the pretibial region of the lower limb linear array of keratinous cysts in the superficial dermis with intervening lymphohistiocytic infiltrate (H and E, ×40) which was becoming chronic. Follow‑up biopsies done revealed features consistent with milia and prurigo dominant or recessive disorder, although an acquired nodularis. The third biopsy was sent to the present form has also been recognized. The incidence of the hereditary forms is 1:50,000 births; the more severe recessive forms have an incidence of 1:200,000– Histopathological examination showed epidermis 1:500,000 births.[1] displaying focal thinning with effacement of rete ridges. A subepidermal cleft without significant inflammatory The rare pretibial variant of DEB was first described by infiltrate was noted just beneath the basement Kuske in 1946.[4] Pretibial EB (PEB) is distinguished membrane zone. The roof of the cleft was formed by from other forms of DEB by a milder phenotype which very minimal dermal tissue just beneath the basement is characterized by nail dystrophy, scars, and milia membrane zone. The dermis showed a horizontal that are frequently associated with pruritic, lichenoid linear array of keratinous cysts with intervening papules. The skin lesions preferentially affect the diffuse lymphohistiocytic infiltrate [Figure 2]. pretibial skin. Intact blisters rarely are observed. Pigment incontinence was noted. Histological features Although nail dystrophy presents in childhood, the were suggestive of a noninflammatory subepidermal onset of skin lesions typically occurs after 10 years of bullous disorder favoring a diagnosis of DEB. age and has been reported to occur as late as the fifth Long‑standing lesions develop milia which were seen decade.[4] The lesions in the present case started when as a horizontal linear array of keratinous cysts. Since the patient was 3‑year‑old and gradually progressed to the lesions were limited to the pretibial region and lichenified papules. The lesions were intensely pruritic were intensely pruritic, the final diagnosis offered was to disturb the child who was already slightly disabled pretibial DEB (dermolytic) pruriginosa (Pr).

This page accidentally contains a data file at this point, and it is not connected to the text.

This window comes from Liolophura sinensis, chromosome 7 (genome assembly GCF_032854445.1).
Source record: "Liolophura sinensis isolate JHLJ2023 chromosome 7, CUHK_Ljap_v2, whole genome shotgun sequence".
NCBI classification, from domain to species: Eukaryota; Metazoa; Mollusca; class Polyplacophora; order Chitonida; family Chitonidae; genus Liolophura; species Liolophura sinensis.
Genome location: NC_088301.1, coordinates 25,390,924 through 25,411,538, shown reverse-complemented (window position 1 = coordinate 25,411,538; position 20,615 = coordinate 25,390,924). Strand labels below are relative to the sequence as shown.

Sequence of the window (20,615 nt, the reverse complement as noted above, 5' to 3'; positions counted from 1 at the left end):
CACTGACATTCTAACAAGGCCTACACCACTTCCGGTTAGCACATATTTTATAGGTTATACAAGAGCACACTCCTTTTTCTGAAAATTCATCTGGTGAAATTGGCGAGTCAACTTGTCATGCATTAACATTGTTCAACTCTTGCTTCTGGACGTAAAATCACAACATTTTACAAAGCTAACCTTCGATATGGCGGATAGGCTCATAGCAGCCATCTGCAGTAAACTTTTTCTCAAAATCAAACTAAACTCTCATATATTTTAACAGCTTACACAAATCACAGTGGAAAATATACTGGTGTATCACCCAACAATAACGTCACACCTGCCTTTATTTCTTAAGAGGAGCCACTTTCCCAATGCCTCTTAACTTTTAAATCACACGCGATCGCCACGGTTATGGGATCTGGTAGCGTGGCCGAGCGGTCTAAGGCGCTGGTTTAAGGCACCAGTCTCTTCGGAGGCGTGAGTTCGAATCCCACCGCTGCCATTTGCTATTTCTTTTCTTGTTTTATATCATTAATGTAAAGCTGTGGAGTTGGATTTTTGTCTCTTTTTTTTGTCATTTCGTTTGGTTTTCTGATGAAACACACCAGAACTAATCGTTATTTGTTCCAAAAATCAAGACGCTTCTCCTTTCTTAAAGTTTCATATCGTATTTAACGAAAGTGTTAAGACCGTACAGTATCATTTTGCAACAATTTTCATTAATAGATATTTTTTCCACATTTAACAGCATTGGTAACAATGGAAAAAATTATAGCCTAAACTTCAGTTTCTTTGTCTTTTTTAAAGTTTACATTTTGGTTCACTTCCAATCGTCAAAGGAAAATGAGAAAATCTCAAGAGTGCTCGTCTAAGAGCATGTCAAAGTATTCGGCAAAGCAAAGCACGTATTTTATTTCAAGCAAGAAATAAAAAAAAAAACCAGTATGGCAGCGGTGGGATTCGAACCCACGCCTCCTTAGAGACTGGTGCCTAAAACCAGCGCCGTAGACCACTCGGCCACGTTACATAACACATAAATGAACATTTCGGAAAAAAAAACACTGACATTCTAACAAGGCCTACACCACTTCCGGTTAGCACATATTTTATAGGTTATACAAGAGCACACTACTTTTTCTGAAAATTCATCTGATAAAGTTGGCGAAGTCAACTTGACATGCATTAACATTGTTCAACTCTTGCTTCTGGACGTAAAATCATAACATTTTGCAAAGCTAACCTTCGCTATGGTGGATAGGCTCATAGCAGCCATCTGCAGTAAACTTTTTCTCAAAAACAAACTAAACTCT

with low IQ.